YOU ARE HERE: LAT HomeCollections


Cautious retailers meet expectations

August 22, 2007|From the Associated Press

Target's profit was as good as analysts expected, and Saks lost less money than expected. These days, that's good news.

Investors have been nervously watching for Target Corp.'s results since last week, when bigger rival Wal-Mart Stores Inc. posted a higher quarterly profit but cut its 2007 earnings forecast because of weak consumer spending.

Target wasn't totally immune to that weakness.

"As we look to the remainder of the year, we are planning our business more conservatively to reflect this climate," President Gregg Steinhafel said Tuesday.

Steinhafel said the retailer would carefully manage inventory on discretionary goods such as clothing and seasonal items.

Analyst Todd Slater of Lazard said any downturn in consumer spending would logically hit Wal-Mart harder.

"I think the climate is significantly tougher for the most moderate [income] households, which probably make up a larger percentage of Wal-Mart's traffic than it does Target's," he said. "Target is positioned more favorably than Wal-Mart in the current environment, for sure. But I think Target out-merchandises Wal-Mart, day in and day out."

For its fiscal second quarter that ended Aug. 4, Minneapolis-based Target earned $686 million, or 80 cents a share, up 12.6% from $609 million, or 70 cents, a year ago. Revenue rose 9.5% to $14.62 billion.

Analysts surveyed by Thomson Financial expected earnings of 80 cents a share on revenue of $14.67 billion.

Target said same-store sales, or sales at stores open at least a year, rose 4.9% for the quarter. The company said it expected same-store sales growth in the mid-single digits for the second half of the year.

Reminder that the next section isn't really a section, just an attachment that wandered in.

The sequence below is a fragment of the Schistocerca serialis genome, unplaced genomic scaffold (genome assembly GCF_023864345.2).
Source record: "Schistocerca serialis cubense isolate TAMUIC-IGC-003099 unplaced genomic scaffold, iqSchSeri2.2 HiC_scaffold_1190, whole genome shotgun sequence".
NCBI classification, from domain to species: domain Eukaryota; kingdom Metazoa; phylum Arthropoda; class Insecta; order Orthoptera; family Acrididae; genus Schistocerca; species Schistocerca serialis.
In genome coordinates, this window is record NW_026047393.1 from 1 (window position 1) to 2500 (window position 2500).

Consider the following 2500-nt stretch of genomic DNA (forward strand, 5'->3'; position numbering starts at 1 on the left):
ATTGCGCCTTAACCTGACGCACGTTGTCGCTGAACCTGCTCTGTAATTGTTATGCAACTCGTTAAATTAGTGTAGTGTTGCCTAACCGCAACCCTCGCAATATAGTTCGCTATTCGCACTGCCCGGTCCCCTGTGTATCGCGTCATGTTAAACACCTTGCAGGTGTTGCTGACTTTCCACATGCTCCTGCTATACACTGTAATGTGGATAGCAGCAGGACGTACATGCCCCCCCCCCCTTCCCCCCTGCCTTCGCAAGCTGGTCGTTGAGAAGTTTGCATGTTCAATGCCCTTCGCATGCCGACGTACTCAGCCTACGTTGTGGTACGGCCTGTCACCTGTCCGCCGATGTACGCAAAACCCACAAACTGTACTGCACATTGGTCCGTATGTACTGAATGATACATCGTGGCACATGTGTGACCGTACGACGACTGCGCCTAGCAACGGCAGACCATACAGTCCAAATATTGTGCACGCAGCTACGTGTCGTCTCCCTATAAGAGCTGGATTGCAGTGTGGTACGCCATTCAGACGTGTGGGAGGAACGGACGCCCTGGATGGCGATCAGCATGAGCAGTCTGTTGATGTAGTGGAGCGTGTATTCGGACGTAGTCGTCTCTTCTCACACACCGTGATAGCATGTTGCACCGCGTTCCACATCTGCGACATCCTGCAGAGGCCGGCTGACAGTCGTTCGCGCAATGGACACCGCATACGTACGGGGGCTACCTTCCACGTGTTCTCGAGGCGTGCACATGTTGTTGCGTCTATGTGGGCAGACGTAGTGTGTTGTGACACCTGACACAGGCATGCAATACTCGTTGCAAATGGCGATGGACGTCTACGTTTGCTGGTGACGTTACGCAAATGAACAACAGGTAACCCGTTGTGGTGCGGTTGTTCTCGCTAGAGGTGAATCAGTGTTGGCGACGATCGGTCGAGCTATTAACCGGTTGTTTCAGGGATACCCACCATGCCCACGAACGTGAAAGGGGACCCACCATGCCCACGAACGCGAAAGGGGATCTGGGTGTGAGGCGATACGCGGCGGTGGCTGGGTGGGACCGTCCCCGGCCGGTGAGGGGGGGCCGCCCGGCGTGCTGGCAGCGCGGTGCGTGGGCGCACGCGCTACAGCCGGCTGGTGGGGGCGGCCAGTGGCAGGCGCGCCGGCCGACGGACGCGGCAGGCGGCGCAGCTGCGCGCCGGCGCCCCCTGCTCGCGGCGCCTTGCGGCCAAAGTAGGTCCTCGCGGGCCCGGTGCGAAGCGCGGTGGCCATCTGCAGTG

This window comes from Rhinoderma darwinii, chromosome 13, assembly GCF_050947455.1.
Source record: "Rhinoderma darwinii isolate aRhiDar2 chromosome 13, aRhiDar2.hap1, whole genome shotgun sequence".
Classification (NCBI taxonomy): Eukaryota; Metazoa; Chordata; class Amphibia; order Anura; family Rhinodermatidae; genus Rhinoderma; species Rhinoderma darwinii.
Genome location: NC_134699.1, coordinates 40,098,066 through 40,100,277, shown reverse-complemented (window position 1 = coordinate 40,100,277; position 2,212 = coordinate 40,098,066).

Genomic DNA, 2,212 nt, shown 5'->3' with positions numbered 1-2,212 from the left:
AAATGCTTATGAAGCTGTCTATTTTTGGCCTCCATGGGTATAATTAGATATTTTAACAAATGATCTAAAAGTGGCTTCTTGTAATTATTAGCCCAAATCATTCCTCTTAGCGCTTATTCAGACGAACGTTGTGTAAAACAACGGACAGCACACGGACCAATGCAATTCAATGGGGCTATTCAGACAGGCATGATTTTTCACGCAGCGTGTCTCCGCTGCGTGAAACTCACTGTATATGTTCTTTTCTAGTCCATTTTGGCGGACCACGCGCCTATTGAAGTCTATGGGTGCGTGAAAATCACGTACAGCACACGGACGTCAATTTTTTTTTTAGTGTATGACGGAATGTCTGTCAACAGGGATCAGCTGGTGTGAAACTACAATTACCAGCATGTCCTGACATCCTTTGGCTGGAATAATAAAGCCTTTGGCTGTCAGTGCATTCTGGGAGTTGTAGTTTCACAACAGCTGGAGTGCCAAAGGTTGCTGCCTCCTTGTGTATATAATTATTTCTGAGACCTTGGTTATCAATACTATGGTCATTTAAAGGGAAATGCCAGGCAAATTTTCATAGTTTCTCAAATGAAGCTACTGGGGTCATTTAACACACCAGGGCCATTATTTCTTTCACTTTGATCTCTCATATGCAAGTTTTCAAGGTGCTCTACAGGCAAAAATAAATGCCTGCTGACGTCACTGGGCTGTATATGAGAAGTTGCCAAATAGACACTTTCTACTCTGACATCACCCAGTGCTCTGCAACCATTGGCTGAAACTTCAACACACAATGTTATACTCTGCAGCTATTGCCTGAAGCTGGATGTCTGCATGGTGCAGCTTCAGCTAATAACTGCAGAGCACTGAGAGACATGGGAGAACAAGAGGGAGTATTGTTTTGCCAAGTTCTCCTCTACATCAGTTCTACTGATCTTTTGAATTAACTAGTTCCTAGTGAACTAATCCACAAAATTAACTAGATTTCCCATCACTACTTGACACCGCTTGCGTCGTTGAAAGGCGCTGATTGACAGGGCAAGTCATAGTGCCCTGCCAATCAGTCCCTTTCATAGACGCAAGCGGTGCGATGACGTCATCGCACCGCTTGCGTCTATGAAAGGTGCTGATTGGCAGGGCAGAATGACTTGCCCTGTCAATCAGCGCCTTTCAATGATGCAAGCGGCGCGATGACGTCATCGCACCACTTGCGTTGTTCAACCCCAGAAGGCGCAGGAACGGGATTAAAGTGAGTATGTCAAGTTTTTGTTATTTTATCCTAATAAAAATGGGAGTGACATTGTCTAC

Target said its prior estimate of full-year earnings of $3.60 a share was still possible. Analysts expected $3.63 a share.

Upscale department store operator Saks Inc. reported a narrower loss as its same-store sales jumped 13.2% and its margins expanded on reduced markdowns. But its shares fell because it said margins would be flat for the rest of the year.

The Birmingham, Ala.-based company reported a second-quarter loss of $24.6 million, or 17 cents a share, compared with a loss of $51.9 million, or 38 cents, a year earlier. Sales jumped 15% to $694.1 million.

Saks' loss would have been 14 cents a share if not for one-time charges. On that basis, analysts surveyed by Thomson Financial expected a loss of 15 cents a share on sales of $684.6 million.

"Saks has done a better job focusing on their demographic," Slater said.

Teen clothing retailer American Eagle Outfitters Inc. beat analyst expectations by a penny a share too. The Warrendale, Pa.-based company's net income increased to $81.3 million, or 37 cents a share, from $72.1 million, or 31 cents, a year earlier. Sales grew 17% to $703.2 million.

Target shares rose $1.01, or 1.7%, to $60.10 on Tuesday. Saks shares fell $1.11, or 6%, to $16.83. Shares of American Eagle fell 20 cents to $22.81.

Staples Inc. posted an 11% rise in fiscal second-quarter profit and lowered its annual sales forecast on a drop in revenue from North American stores.

Net income in the period that ended Aug. 4 rose to $178.8 million, or 25 cents a share, from $161.2 million, or 22 cents, a year earlier.

Sales at the Framingham, Mass.-based office supply retailer's U.S. and Canadian stores open at least a year fell 2%, the first drop since 2002. Revenue climbed 11% to $4.29 billion. Staples expects "low double-digit" revenue growth on a percentage basis for the year through Feb. 2.

Los Angeles Times Articles